Metesky asked the officers to speak quietly so as not to wake his sisters. Detective Lynch nodded. He asked if they could see Metesky’s bedroom. They found it small, and as orderly as a jail cell with crisply folded pants and shirts. The brass bed was primly made up. Two New York City subway tokens and some flashlight bulbs sat on an oak dresser. On a high closet shelf the detectives found a loaded .38 caliber Smith & Wesson, a snub-nosed revolver easily concealed in holsters or pockets. It must have come as a relief to find it before Metesky could lay his hands on it.
A detective asked Metesky if he ever drove to New York. He nodded. Had he gone through White Plains? He nodded again.
Metesky must have known why the detectives were calling on him in the middle of the night. And they knew that he knew. But for the moment both sides persisted with the ction of a hit-and-run investigation.
The detectives found a notebook filled with handwriting similar to F.P.’s block lettering. They handed Metesky a pen and asked him to write his name on a yellow legal pad. They watched, spellbound, as the familiar block letters appeared on the page—the G in George had the telltale double bars. The Y had its distinctive serif. “This is not then about an auto accident?” he asked. Something about Metesky’s bland smile was infuriating.
“Why don’t you go ahead and get dressed, George,” Lynch said. “We’d like to see the garage.”
Here was a moment of truth. So far Metesky had perfectly matched Dr. Brussel’s pro le—Slavic, middle-aged, medium build, residing with female relatives in Connecticut, history of workplace disputes. The detectives waiting in the hallway knew that Dr. Brussel had also predicted the bomber would dress in a neatly buttoned double-breasted jacket. Sure enough, Metesky stepped from his bedroom wearing sensible brown rubber-soled shoes, red-dotted necktie, brown cardigan sweater, and double-breasted blue suit.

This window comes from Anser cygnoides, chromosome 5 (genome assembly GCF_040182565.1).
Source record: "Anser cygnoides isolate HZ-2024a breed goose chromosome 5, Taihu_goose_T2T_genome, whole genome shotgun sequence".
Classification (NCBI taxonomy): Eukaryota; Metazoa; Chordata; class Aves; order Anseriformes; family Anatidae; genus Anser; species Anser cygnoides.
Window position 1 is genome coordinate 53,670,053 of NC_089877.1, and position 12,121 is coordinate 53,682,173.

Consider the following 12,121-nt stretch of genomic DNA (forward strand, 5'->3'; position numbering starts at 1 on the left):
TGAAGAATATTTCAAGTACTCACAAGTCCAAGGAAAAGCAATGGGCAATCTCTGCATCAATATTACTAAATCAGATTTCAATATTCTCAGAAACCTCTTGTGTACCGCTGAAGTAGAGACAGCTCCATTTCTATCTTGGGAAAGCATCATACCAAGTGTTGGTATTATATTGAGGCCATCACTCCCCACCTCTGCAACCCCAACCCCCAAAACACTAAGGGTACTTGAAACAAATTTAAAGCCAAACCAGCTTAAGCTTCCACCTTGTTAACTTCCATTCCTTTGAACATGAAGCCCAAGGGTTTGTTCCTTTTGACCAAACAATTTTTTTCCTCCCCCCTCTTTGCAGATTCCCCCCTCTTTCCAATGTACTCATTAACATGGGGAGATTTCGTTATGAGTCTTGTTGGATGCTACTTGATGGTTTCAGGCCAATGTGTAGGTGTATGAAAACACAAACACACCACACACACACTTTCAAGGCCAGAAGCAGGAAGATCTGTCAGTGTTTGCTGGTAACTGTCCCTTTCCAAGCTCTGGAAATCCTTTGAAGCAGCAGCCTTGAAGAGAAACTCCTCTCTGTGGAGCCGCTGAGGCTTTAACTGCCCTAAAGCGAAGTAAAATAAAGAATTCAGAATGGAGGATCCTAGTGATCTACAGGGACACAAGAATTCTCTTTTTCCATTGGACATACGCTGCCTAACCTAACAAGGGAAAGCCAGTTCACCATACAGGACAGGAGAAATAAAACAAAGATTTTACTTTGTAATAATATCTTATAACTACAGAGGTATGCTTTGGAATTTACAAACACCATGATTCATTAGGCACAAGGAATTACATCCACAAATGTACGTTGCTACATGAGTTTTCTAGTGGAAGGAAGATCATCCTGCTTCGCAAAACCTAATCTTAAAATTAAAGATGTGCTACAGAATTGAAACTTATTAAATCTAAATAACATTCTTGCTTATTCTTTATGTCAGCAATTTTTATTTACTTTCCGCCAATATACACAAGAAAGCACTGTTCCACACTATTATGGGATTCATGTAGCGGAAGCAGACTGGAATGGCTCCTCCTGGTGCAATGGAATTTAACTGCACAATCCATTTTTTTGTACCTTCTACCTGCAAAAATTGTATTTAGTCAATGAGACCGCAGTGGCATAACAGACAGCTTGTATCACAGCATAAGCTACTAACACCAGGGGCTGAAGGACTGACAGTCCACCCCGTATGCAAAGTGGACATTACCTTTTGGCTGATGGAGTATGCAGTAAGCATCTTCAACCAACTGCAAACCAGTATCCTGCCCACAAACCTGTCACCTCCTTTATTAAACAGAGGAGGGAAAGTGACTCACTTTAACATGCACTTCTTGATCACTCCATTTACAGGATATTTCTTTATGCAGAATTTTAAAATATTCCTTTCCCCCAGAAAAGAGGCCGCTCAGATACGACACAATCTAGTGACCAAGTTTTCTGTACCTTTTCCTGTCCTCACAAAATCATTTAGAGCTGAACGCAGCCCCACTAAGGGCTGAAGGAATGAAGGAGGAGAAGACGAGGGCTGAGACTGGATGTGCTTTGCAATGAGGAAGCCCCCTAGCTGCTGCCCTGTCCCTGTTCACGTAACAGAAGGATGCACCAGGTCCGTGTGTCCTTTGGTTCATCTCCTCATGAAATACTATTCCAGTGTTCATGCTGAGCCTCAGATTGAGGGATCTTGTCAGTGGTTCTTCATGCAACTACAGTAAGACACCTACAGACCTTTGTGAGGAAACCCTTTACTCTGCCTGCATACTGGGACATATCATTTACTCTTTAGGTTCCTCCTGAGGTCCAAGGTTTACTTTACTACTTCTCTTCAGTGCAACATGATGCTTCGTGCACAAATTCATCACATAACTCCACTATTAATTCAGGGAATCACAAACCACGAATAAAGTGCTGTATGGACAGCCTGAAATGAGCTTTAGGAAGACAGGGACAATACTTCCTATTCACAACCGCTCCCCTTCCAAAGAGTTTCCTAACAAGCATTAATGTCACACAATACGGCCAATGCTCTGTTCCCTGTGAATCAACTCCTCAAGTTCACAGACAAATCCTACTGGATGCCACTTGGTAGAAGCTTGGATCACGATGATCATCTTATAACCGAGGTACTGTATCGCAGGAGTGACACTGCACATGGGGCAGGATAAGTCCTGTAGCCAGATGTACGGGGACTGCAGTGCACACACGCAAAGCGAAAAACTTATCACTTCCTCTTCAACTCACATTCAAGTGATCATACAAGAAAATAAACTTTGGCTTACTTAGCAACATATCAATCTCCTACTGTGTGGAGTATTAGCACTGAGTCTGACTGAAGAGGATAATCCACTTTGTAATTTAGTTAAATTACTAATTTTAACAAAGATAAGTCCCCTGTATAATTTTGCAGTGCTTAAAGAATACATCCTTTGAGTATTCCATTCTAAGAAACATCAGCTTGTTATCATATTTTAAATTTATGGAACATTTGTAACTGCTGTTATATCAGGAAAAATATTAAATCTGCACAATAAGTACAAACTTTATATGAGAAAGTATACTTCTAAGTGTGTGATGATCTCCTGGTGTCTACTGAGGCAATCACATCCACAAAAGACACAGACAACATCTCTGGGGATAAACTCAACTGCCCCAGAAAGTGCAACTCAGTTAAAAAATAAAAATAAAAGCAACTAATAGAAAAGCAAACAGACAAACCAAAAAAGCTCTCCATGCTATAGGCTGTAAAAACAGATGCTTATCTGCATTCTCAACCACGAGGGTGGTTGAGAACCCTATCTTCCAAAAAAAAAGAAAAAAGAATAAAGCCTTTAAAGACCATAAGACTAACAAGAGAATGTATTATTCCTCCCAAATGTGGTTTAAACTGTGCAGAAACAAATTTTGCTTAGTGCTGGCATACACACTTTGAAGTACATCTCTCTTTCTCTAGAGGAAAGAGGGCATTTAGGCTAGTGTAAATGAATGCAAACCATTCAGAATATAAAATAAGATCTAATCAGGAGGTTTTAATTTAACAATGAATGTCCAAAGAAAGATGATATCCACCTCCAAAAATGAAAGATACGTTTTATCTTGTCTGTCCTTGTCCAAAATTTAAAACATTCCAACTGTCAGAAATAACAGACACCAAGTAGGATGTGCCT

He led them down a gravel driveway, their flashlight beams swinging over the muddy gravel. Metesky unlocked the garage doors and flipped on the lights. The police report would call the garage as “clean and orderly as a hospital operating room.” Rows of methodically placed tools hung on a wall beside the $4,000 Daimler sedan Metesky’s sisters had bought him with earnings from their modest factory paychecks. The odometer read forty-five hundred miles, enough for thirty round-trips to New York City.
Tucked against the rear wall sat a spotless workbench with a well-oiled metal lathe powered by an extension cord running to the basement of the house. “Here we have the whole story,” said Lynch, patting the lathe. It was the second giveaway.
“You’re looking for more than an accident,” Metesky repeated. He spoke in a soft, unaccented voice with awkward double negatives and other slight grammatical lapses, just as Dr. Brussel had anticipated.
Detective Michael Lynch looked at Metesky. “George, we’re from New York. You know why we’re here, don’t you?”
Metesky shrugged slightly, shook his head. “I really don’t.”
“We think you do.” The detectives circled Metesky. He glanced from one to the next. “I think I’d better consult an attorney before I say any more.”
“Come on, George,” Lynch said. “Never mind an attorney. Why are we here?”
Metesky breathed rapidly. His eyes narrowed. His lips curled with a hint of amusement. Finally he said, “I guess it’s because you suspect that I’m the Mad Bomber.”
“Maybe you are not so mad,” Lynch said. “Tell me, George, what does F.P. stand for?”
Metesky exhaled. His frown relaxed. “Fair play.” With those two words, barely whispered, the 17-year manhunt came to a quiet end.
Want to keep reading? Download Incendiary: The Psychiatrist, the Mad Bomber, and the Invention of Criminal Profiling on Amazon, Barnes & Noble, and iTunes.
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Featured photo: Criminal Minds Wiki